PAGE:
16. 16. Glia: role in synapse formation & maturation • in vivo, glia probably secrete the ECM (laminin, fibronectin, collagen etc..) that are the substrate for neurite outgrowth. • embryonic glia secrete sialic acid residues that organize ‘permissive’ laminin matrices • postnatal glia organize ‘non-permissive’ laminin fibrillar webs that detach from cell • Freire et al. (2004) J. cell Science 117:4067 • in culture, neurons grown in the absence of glia develop fewer, less active synapses • glia conditioned media enhances/increases formation of morphologically normal synapses • may be due to secretion of thrombospondins (TSP1 & TSP 2 ) • these synapses release & recycle vesicles = presynaptically “mature”, but... • are postsynaptically “silent” because AMPAR are not on membrane • Christopherson et al (2005) Cell 120:421 • co-culture with glia (even if physically separated) gives functional synapses • may be due to cholesterol/ApoE2 • Mauch et al. (2001) Science 294:1354. • neurons secrete a factor(s) that regulate glia myelin membrane production • Trajkovic et al. (2006) JCB 172:937
  17. 17. Ullian et al. (2001) Science 291:657-660 Figure 2 Studies in RGCs
  18. 18. Mauch et al. (2001) 294:1354-1357 Figure 1 Studies in RGCs
  19. 19. Christopherson et al. (2005) Cell 120:421-433 Figure 4 mEPSC Figure 41 vesicle recycling assay whole cell glutamate response puncta = pre- & post-synaptic Ab stain Studies in RGCs
  20. 20. • neuron-derived CT-1 regulates the onset of gliogenesis (in cortex) • ECM secreted by glia is important in all stages of neuronal differentiation • TSP - increases the number of presynaptically active, but postsynaptically silent synapses • cholesterol - conflicting data • Mauch et al (2001) - cholesterol increases the number of functional synapses • Christoperson et al (2005) - cholesterol only increases quantal content • ???- unknown factor in glia conditioned media induces morphologically mature synapses to become fully functional/active astrocyte NMDAR ECM TSP TSP Chol/ApoE pre-synaptic post-synaptic TSP extra-cellular matrix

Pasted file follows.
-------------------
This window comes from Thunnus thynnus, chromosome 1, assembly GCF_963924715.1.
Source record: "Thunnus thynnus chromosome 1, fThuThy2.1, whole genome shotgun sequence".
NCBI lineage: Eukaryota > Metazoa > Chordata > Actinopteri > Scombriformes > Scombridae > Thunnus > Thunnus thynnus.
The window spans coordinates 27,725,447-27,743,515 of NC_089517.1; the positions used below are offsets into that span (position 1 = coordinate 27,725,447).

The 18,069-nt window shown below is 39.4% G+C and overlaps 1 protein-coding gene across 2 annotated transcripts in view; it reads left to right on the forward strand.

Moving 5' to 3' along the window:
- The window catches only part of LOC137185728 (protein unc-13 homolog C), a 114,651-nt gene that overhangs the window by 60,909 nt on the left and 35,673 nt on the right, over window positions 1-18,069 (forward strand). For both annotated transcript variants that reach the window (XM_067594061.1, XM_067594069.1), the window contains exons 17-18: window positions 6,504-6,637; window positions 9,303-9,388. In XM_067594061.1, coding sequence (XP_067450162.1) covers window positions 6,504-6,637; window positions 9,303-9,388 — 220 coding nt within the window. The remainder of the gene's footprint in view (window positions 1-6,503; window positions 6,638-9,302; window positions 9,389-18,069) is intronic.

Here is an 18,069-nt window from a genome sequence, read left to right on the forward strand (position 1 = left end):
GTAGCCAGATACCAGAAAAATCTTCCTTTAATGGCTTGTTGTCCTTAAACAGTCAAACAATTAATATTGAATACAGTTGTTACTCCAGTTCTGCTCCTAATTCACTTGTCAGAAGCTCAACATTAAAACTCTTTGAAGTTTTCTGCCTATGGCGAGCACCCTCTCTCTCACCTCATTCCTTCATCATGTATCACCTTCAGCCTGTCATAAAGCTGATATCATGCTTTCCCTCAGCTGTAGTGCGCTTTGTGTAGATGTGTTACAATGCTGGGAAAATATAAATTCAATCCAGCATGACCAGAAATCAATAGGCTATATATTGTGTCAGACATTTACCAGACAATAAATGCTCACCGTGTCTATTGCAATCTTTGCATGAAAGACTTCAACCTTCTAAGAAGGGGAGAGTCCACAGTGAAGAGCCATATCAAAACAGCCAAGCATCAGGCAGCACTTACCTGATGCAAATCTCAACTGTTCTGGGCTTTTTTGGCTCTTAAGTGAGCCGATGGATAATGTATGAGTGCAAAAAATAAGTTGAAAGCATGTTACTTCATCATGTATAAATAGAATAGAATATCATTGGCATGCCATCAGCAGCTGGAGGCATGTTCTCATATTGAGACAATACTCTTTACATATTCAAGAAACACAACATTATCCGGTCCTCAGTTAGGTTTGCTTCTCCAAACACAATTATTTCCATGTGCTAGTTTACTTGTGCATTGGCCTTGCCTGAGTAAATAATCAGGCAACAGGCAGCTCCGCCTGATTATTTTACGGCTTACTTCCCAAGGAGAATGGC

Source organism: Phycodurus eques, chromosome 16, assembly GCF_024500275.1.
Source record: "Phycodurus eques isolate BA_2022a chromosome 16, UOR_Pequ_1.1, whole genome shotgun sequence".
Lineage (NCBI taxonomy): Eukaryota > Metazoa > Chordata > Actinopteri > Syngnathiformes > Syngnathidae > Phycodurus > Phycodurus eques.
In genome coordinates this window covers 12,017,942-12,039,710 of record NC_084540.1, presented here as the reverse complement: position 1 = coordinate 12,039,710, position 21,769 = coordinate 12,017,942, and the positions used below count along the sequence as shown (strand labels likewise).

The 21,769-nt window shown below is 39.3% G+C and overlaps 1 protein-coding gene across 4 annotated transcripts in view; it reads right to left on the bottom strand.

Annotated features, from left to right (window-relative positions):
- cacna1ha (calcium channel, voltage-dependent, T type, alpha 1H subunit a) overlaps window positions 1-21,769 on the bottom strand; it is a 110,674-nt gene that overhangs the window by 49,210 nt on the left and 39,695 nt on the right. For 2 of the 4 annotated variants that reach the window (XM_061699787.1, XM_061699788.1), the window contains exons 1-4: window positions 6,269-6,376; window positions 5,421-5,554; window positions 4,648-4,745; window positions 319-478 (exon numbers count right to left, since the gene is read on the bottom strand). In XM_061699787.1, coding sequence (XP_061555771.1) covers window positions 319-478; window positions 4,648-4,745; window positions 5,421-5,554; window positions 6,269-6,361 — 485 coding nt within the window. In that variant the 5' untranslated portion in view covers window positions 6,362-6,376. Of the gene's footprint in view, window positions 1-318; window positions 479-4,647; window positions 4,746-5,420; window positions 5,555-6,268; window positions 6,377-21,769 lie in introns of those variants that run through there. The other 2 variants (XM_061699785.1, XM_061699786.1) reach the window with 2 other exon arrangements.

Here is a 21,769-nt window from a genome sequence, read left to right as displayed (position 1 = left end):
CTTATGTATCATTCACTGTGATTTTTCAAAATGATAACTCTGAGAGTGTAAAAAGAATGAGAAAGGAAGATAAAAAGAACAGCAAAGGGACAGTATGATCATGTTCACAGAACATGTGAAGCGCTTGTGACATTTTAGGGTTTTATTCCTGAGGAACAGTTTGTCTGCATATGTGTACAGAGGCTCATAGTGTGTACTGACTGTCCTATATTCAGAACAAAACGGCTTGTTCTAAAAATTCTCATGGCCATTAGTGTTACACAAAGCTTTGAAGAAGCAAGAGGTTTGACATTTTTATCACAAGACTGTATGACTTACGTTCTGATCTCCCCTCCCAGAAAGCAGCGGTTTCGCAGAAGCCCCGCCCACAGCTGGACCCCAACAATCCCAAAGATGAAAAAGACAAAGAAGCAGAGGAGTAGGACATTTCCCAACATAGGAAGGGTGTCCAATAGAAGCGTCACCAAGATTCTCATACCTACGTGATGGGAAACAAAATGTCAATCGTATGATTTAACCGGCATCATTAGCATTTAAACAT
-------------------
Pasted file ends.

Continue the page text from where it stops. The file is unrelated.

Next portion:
21. 21. Question to think about: How might the density of neurons in culture alter their response to glia conditioned media?
  22. 22. Glia maintain and ‘feed’ the brain • scavengers (microglia) remove dead cells • buffer K+ in the extra-cellular space • can affect blood vessel dilation •  differential localization of metabolic enzymes reveals that neurons and glia ‘share’ metabolic duties • take-up/recycle/produce neurotransmitter • e.g. glutamate, probably GABA and aspartate • store glycogen for ATP production via glycolysis • neurons use lactate (from glycolysis) for mitochodrial production of ATP
  23. 23. Volterra & Meldolesi (2005) Nat. Rev. Neurosci. Glia (mal)function in neuropathy
  24. 24. Glia are involved in neuronal signaling •  synaptic activity leads to glutamate uptake by glia • up regulates connexin • connexin forms gap junctions between astrocytes • moves accumulated K+ between astrocytes • polarized accumulation and release of K+ causes vascular dilation • astrocytes propagate calcium waves • calcium waves trigger glutamate release to neurons • neurons take up, package into vesicles and release glutamate
  25. 25. Haydon (2000) Current Biology 10:R712 glia stimulate synapse formation synaptic activity stimulates gap junction formation neuronal signaling enhances gap junction formation
  26. 26. Haydon (2001) Nature Reviews Neuroscience 2:185 Summary neuron-glia interactions: • neuronal survival & differentiation • gliogenesis • cardiotrophin-1 • synapse formation • thrombospondin • synapse maturation • cholesterol/ApoE ? • synapse function • ATP/glutamate synthesis • signal propagation • gap junctions propagate Ca+2 waves